You will never make tiramisù better than mine. I’m not gloating, just stating a fact. You may as well make peace with it now.
When my dear friend Letizia asked me to make my famous Limoncello and Berry Tiramisù for her daughter’s birthday party, I was thrilled. First because Letizia is a wonderful cook, so anytime she asks me to make a food item I get all flustered and honored and start sounding like Sally Field accepting an Oscar. Second because it gave me an excuse to go off Weight Watcher’s exactly 36 hours after hopping back on the wagon. Because it was for a child’s birthday party, people. I mean, who doesn’t cheat on their diet for a child? Cruella DeVil, for example, was stick thin because she did things like refuse to prepare desserts for children’s birthday parties and attempt to skin puppies for a fur coat. I am not Cruella de Vil.
The great thing about tiramisù is that it’s so amazingly simple to make (there’s really only one thing you can screw up, which I inevitably screw up every time I make it), even this variation which was suggested to me years ago by another wonderful cook, Judy Witts Francini. The tricky thing about tiramisù is that success of the end product depends almost exclusively on the quality of the ingredients you use. Which is why my tiramisù rocks, almost certainly much more than yours will.
I use the classic 1-1-1 proportion–100 g mascarpone-1 egg-1 tablespoon sugar—which I multiply by 5 to fill a nice sized baking dish. To make the cream, you mix the mascarpone, egg yolks, and sugar (I also add some limoncello here. An amount somewhere between “half a glass” and “too much to reasonably drink in one sitting”). Then you fold in the whites which you’ve whipped to hard peaks. You layer it with Savoiardi cookies (ladyfingers to those sad world citizens who can’t lay their hands on the real deal) and mixed berries (I use two bags of frozen berries, which I thaw and toss with some sugar and blackberry liqueur then let sit for an hour or so), and leave it set in the refrigerator for a few hours to a day. What could be simpler?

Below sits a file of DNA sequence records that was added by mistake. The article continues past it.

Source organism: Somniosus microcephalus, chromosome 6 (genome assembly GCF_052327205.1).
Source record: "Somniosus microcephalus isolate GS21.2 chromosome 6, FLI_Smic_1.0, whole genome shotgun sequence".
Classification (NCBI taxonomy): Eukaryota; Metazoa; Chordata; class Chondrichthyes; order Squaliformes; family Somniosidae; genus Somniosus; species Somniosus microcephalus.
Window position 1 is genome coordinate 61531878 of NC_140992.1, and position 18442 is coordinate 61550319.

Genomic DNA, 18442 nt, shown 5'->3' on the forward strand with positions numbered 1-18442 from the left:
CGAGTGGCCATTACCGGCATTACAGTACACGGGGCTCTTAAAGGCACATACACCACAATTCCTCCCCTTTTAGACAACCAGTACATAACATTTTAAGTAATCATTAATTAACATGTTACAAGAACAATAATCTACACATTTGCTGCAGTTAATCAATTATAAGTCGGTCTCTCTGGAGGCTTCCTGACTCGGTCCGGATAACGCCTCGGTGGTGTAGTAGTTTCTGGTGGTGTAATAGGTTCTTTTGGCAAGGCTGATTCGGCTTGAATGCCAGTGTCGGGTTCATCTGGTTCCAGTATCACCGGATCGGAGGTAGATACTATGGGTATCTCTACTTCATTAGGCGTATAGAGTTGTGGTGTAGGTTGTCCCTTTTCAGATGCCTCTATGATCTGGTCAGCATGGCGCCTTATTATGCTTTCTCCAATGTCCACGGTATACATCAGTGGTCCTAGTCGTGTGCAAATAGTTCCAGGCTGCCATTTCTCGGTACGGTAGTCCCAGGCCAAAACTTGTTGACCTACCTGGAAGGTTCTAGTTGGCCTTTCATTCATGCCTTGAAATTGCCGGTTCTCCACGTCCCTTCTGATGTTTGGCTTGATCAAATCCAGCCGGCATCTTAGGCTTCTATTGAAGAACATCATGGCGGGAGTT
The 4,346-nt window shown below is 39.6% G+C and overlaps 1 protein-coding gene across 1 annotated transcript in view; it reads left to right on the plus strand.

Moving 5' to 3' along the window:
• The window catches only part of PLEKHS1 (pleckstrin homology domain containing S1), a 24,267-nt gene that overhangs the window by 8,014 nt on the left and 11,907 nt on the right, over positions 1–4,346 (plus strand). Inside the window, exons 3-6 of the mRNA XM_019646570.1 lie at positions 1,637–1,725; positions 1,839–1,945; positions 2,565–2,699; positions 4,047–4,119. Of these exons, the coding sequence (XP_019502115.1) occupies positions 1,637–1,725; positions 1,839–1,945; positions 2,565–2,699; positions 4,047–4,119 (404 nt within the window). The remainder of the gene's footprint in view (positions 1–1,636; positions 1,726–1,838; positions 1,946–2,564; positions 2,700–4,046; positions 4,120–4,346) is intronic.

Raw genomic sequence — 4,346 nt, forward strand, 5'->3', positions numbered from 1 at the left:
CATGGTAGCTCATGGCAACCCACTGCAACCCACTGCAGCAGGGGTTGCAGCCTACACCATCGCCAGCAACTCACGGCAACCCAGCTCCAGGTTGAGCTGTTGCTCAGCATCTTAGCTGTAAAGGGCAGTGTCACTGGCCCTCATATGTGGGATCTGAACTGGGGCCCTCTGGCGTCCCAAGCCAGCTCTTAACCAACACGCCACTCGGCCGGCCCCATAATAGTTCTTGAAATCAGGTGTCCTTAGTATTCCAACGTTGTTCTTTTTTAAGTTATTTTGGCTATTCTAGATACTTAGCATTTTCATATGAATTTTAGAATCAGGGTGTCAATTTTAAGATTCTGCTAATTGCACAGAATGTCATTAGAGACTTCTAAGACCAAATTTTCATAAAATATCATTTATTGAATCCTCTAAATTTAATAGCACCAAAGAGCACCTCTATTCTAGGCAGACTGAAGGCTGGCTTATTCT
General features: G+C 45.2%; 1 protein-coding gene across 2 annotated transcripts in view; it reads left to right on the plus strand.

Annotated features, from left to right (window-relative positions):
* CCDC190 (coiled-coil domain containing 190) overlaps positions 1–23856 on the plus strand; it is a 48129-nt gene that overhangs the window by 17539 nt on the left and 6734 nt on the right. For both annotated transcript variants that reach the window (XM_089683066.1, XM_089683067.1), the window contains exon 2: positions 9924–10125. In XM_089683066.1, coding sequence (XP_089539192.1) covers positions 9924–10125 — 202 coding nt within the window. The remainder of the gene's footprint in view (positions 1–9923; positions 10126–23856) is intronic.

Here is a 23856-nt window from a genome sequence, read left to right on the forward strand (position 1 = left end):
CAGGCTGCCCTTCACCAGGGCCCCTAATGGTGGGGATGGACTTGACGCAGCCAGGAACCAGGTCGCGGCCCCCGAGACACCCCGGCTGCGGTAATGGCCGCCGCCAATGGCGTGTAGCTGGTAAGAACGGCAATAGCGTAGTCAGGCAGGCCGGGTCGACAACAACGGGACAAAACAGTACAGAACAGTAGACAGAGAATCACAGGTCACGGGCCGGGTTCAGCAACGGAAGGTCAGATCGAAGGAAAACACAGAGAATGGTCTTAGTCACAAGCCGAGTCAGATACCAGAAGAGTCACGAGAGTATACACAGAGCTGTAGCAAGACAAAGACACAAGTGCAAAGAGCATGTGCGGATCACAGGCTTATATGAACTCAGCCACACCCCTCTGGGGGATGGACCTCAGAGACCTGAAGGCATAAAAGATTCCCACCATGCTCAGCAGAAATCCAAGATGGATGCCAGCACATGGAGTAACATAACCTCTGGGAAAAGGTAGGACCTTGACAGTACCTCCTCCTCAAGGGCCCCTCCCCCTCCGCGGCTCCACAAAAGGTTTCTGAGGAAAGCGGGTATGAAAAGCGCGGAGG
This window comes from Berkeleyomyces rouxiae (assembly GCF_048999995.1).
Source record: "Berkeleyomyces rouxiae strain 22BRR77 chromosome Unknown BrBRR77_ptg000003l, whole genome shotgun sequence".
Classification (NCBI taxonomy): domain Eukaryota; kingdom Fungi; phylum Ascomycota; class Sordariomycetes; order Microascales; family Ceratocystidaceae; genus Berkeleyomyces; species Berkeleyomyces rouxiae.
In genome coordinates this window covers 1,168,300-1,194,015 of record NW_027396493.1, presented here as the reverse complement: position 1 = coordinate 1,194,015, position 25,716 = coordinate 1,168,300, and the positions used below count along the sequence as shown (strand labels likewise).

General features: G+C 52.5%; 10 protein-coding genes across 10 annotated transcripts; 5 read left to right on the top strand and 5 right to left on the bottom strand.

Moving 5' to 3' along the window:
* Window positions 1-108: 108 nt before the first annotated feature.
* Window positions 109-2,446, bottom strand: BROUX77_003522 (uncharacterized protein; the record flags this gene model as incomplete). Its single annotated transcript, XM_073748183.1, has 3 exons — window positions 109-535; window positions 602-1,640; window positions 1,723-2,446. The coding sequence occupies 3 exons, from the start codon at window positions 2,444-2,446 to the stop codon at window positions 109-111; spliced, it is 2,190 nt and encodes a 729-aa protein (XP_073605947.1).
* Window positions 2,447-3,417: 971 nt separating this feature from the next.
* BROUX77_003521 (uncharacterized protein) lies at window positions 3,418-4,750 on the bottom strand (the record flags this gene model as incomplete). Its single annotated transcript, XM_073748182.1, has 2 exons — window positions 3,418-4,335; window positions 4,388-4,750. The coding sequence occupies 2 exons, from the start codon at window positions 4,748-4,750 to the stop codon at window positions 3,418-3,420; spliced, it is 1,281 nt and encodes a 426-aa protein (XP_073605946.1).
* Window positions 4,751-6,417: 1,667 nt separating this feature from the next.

But here’s the trick: I go to the dairy down the road and get the mascarpone they make fresh every morning.
Then I go to the fowl I harbor in my backyard, and grab eggs right from under the hen’s butt.
Then I go to the liquor cabinet and get a bottle of homemade Neapolitan limoncello so rich you can slice it with a knife and a bottle of homemade Umbrian blackberry liqueur.
Then I whisk it all together. Which is actually the biggest pain of the whole process. Fresh dairy mascarpone is about as hard as butter, but you can’t whisk it with an electric mixer because it will break down and get all curdy on you. So, you hand whisk. And whisk. And whisk some more, until your arm starts to ache and just when you are cursing that stronza Letizia who should have just requested that you bring a bag of chips or something because, what, are you, like, Laura Ingalls Wilder now? you look down and–voilà—there is a lovely smooth cream in your bowl.
Then you whip your egg whites with an electic mixer, loving every 21st century automated minute of it, and fold it together.
Once you’ve admired your lovely homogeneous cream you can start layering it with your cookies and berries: cookies, berries (make sure you use enough juice to moisten the cookies), cream; cookies, berries, cream.
Then you screw up the one thing you can screw up. You use too much cream in the first layer and don’t have enough to completely cover the top layer. You probably would have had enough cream had you not been pilfering it out of the bowl since you made it, but you are not Cruella de Vil. So, you just spread what you have left semi-attractively over the center of the top layer, call it “rustic” and conveniently forget to photograph the final product.
Which, I can assure you, is better than yours will ever be. But I’m not gloating.